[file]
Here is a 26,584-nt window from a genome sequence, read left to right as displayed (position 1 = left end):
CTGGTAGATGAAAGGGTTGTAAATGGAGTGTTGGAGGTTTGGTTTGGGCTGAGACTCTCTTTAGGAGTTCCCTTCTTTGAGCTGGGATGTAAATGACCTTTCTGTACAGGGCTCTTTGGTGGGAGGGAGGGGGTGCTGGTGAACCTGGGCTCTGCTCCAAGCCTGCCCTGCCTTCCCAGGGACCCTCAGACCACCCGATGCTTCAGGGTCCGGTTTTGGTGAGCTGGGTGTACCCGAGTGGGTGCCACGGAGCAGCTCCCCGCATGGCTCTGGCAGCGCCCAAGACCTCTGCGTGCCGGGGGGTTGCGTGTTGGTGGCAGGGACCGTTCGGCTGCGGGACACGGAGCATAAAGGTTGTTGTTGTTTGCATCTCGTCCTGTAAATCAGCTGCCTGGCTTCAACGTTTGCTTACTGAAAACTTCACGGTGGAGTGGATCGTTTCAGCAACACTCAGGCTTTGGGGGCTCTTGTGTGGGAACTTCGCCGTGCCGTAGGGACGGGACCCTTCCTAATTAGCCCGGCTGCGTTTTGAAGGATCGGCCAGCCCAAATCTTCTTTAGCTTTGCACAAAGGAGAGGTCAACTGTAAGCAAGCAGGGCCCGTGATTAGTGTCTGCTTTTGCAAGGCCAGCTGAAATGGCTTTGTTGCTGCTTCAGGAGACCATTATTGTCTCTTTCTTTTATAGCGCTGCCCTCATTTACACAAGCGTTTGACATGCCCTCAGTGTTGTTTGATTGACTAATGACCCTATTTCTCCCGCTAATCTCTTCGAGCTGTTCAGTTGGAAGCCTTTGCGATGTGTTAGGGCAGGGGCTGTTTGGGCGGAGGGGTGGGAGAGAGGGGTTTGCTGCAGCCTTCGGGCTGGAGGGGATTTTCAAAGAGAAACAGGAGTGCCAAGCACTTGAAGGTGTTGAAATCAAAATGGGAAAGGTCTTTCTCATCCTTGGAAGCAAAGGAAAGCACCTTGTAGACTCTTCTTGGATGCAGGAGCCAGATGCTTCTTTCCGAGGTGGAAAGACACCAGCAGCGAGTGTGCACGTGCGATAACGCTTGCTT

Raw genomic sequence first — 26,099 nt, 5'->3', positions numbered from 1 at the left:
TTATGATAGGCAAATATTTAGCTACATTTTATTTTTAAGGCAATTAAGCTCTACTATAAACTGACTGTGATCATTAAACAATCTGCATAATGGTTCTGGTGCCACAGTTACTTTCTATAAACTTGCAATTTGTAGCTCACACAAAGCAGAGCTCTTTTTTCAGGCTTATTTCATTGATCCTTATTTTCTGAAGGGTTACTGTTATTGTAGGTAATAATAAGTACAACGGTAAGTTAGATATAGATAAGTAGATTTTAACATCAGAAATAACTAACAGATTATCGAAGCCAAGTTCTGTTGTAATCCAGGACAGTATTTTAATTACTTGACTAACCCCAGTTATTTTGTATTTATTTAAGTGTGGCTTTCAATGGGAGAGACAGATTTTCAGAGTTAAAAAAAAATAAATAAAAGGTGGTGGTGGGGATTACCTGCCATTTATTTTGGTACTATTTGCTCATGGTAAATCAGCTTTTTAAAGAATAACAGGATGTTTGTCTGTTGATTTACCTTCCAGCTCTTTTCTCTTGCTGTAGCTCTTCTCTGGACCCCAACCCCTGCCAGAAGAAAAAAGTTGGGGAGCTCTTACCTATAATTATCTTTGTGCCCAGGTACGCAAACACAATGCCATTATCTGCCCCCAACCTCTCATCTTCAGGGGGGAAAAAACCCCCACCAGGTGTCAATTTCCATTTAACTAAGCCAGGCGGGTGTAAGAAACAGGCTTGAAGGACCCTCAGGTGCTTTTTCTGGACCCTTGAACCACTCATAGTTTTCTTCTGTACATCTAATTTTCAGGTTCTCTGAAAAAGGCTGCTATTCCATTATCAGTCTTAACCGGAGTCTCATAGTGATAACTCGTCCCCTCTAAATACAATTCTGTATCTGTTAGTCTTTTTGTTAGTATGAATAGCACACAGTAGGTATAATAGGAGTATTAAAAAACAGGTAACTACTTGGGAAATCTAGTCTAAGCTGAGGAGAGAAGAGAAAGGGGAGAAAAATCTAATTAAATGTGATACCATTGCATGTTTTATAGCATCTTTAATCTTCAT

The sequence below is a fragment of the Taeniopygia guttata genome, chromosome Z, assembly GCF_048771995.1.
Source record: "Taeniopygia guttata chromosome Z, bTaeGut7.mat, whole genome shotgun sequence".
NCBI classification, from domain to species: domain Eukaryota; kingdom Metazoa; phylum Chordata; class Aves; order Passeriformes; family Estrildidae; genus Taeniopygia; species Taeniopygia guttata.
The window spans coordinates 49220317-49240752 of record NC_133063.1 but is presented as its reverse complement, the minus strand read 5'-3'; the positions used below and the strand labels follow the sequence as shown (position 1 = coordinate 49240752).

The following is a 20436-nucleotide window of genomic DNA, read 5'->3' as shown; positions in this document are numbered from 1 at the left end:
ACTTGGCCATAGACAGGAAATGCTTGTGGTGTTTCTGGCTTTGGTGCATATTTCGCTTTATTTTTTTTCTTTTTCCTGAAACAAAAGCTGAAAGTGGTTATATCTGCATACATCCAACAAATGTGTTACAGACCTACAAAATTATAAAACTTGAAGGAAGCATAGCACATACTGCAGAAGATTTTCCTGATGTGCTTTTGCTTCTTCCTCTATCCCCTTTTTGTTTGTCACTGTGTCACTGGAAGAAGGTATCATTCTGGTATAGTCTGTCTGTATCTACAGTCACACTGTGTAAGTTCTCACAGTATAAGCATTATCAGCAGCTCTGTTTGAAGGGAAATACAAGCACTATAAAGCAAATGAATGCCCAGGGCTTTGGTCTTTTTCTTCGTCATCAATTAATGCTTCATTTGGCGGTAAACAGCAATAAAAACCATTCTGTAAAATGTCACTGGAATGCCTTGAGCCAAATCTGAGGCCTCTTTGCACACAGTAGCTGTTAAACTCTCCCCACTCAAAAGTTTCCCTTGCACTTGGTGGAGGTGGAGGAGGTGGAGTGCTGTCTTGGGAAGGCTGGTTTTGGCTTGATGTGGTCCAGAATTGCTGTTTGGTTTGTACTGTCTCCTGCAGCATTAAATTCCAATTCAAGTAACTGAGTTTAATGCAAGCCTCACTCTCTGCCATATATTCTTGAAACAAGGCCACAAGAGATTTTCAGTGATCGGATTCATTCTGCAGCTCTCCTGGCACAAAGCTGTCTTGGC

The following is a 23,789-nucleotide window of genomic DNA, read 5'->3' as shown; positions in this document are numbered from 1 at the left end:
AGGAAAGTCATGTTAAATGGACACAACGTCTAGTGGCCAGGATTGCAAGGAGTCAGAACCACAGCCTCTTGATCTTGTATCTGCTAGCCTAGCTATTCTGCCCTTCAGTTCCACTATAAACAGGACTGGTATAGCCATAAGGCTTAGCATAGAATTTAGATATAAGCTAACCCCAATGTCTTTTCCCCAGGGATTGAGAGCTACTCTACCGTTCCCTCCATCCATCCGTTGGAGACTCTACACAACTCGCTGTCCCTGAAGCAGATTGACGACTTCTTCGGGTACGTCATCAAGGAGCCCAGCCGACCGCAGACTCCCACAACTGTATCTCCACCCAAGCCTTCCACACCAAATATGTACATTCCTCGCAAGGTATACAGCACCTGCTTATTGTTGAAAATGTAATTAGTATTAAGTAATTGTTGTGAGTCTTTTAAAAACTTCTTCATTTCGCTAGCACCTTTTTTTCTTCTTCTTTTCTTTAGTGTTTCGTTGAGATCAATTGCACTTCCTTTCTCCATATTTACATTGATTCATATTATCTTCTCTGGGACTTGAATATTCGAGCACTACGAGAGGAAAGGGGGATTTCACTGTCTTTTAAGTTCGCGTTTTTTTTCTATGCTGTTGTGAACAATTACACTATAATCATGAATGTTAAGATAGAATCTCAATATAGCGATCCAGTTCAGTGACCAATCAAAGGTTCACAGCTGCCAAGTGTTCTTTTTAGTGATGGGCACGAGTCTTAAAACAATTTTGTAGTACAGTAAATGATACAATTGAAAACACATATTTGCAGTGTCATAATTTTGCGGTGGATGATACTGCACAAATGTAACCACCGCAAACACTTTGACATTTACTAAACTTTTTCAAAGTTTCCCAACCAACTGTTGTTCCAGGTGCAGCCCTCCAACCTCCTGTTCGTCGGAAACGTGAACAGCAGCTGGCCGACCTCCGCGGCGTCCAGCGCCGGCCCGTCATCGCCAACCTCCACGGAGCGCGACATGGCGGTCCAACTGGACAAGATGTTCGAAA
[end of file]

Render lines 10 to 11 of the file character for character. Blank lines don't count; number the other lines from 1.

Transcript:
ACTTGGCCATAGACAGGAAATGCTTGTGGTGTTTCTGGCTTTGGTGCATATTTCGCTTTATTTTTTTTCTTTTTCCTGAAACAAAAGCTGAAAGTGGTTATATCTGCATACATCCAACAAATGTGTTACAGACCTACAAAATTATAAAACTTGAAGGAAGCATAGCACATACTGCAGAAGATTTTCCTGATGTGCTTTTGCTTCTTCCTCTATCCCCTTTTTGTTTGTCACTGTGTCACTGGAAGAAGGTATCATTCTGGTATAGTCTGTCTGTATCTACAGTCACACTGTGTAAGTTCTCACAGTATAAGCATTATCAGCAGCTCTGTTTGAAGGGAAATACAAGCACTATAAAGCAAATGAATGCCCAGGGCTTTGGTCTTTTTCTTCGTCATCAATTAATGCTTCATTTGGCGGTAAACAGCAATAAAAACCATTCTGTAAAATGTCACTGGAATGCCTTGAGCCAAATCTGAGGCCTCTTTGCACACAGTAGCTGTTAAACTCTCCCCACTCAAAAGTTTCCCTTGCACTTGGTGGAGGTGGAGGAGGTGGAGTGCTGTCTTGGGAAGGCTGGTTTTGGCTTGATGTGGTCCAGAATTGCTGTTTGGTTTGTACTGTCTCCTGCAGCATTAAATTCCAATTCAAGTAACTGAGTTTAATGCAAGCCTCACTCTCTGCCATATATTCTTGAAACAAGGCCACAAGAGATTTTCAGTGATCGGATTCATTCTGCAGCTCTCCTGGCACAAAGCTGTCTTGGC

The following is a 23,789-nucleotide window of genomic DNA, read 5'->3' as shown; positions in this document are numbered from 1 at the left end: